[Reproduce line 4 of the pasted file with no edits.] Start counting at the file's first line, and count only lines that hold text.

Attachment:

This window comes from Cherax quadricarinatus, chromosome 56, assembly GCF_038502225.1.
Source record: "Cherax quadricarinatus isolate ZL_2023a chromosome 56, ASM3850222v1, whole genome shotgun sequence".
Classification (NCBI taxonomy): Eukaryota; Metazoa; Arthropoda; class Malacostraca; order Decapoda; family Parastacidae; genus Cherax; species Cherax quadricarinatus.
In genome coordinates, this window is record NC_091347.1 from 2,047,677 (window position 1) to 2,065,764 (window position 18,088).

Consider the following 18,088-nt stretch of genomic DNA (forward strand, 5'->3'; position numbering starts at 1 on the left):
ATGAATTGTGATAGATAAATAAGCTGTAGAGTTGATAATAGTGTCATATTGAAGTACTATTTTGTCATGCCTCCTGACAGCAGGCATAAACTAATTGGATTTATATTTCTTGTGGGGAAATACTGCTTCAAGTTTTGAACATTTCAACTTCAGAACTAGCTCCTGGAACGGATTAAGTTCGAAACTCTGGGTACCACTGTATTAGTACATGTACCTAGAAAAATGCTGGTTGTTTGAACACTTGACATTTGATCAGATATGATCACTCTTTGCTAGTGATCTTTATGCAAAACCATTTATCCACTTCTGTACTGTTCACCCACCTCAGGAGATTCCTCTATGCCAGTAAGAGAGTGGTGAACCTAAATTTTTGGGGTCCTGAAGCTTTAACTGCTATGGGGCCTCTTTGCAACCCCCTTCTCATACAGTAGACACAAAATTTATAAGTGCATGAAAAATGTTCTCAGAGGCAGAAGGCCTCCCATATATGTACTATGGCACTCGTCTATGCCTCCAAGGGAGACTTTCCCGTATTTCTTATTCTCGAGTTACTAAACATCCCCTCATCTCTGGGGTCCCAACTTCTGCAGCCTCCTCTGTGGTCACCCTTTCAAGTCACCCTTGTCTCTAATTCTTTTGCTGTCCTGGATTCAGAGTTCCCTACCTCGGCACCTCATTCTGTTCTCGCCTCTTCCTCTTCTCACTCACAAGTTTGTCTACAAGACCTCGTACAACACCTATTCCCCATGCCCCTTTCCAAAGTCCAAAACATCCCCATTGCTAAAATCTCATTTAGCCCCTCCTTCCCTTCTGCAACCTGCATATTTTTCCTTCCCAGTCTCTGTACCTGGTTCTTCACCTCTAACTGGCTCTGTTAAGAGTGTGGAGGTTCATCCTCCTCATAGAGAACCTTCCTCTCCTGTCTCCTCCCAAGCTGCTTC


In genome coordinates, this window is record NC_091347.1 from 2,047,677 (window position 1) to 2,065,764 (window position 18,088).